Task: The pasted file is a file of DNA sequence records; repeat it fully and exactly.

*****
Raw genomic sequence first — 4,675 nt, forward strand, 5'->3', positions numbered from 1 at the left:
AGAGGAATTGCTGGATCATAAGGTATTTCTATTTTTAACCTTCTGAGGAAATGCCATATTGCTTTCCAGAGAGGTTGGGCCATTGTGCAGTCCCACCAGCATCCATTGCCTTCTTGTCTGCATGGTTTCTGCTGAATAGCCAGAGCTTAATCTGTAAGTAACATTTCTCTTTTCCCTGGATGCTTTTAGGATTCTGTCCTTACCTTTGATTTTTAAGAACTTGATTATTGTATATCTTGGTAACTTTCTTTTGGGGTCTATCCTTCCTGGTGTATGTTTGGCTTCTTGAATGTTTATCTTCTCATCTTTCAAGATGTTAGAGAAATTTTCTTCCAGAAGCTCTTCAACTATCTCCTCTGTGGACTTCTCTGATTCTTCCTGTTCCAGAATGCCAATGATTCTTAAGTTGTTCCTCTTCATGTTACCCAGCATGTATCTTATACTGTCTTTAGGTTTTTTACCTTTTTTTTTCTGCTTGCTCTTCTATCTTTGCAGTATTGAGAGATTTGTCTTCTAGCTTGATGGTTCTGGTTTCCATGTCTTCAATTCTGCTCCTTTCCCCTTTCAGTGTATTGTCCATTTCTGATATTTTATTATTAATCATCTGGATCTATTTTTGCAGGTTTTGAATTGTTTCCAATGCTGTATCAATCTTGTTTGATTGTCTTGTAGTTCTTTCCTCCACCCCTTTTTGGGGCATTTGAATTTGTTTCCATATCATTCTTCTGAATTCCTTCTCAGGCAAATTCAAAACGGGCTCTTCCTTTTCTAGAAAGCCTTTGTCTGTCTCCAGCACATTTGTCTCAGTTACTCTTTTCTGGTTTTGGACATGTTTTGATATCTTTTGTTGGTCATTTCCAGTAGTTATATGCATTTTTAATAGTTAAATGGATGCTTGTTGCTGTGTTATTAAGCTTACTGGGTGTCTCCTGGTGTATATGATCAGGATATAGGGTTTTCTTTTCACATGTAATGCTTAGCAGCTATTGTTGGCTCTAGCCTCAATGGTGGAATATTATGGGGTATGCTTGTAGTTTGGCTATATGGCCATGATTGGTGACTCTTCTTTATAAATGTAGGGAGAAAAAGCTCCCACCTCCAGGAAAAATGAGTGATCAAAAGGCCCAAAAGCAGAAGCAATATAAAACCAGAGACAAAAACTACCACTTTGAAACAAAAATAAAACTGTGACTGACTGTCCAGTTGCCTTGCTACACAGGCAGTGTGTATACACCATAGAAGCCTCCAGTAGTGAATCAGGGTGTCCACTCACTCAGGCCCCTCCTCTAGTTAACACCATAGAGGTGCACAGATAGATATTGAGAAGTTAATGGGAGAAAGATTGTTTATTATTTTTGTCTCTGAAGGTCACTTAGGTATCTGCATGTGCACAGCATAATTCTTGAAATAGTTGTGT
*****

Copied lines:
Raw genomic sequence first — 4,675 nt, forward strand, 5'->3', positions numbered from 1 at the left:
AGAGGAATTGCTGGATCATAAGGTATTTCTATTTTTAACCTTCTGAGGAAATGCCATATTGCTTTCCAGAGAGGTTGGGCCATTGTGCAGTCCCACCAGCATCCATTGCCTTCTTGTCTGCATGGTTTCTGCTGAATAGCCAGAGCTTAATCTGTAAGTAACATTTCTCTTTTCCCTGGATGCTTTTAGGATTCTGTCCTTACCTTTGATTTTTAAGAACTTGATTATTGTATATCTTGGTAACTTTCTTTTGGGGTCTATCCTTCCTGGTGTATGTTTGGCTTCTTGAATGTTTATCTTCTCATCTTTCAAGATGTTAGAGAAATTTTCTTCCAGAAGCTCTTCAACTATCTCCTCTGTGGACTTCTCTGATTCTTCCTGTTCCAGAATGCCAATGATTCTTAAGTTGTTCCTCTTCATGTTACCCAGCATGTATCTTATACTGTCTTTAGGTTTTTTACCTTTTTTTTTCTGCTTGCTCTTCTATCTTTGCAGTATTGAGAGATTTGTCTTCTAGCTTGATGGTTCTGGTTTCCATGTCTTCAATTCTGCTCCTTTCCCCTTTCAGTGTATTGTCCATTTCTGATATTTTATTATTAATCATCTGGATCTATTTTTGCAGGTTTTGAATTGTTTCCAATGCTGTATCAATCTTGTTTGATTGTCTTGTAGTTCTTTCCTCCACCCCTTTTTGGGGCATTTGAATTTGTTTCCATATCATTCTTCTGAATTCCTTCTCAGGCAAATTCAAAACGGGCTCTTCCTTTTCTAGAAAGCCTTTGTCTGTCTCCAGCACATTTGTCTCAGTTACTCTTTTCTGGTTTTGGACATGTTTTGATATCTTTTGTTGGTCATTTCCAGTAGTTATATGCATTTTTAATAGTTAAATGGATGCTTGTTGCTGTGTTATTAAGCTTACTGGGTGTCTCCTGGTGTATATGATCAGGATATAGGGTTTTCTTTTCACATGTAATGCTTAGCAGCTATTGTTGGCTCTAGCCTCAATGGTGGAATATTATGGGGTATGCTTGTAGTTTGGCTATATGGCCATGATTGGTGACTCTTCTTTATAAATGTAGGGAGAAAAAGCTCCCACCTCCAGGAAAAATGAGTGATCAAAAGGCCCAAAAGCAGAAGCAATATAAAACCAGAGACAAAAACTACCACTTTGAAACAAAAATAAAACTGTGACTGACTGTCCAGTTGCCTTGCTACACAGGCAGTGTGTATACACCATAGAAGCCTCCAGTAGTGAATCAGGGTGTCCACTCACTCAGGCCCCTCCTCTAGTTAACACCATAGAGGTGCACAGATAGATATTGAGAAGTTAATGGGAGAAAGATTGTTTATTATTTTTGTCTCTGAAGGTCACTTAGGTATCTGCATGTGCACAGCATAATTCTTGAAATAGTTGTGT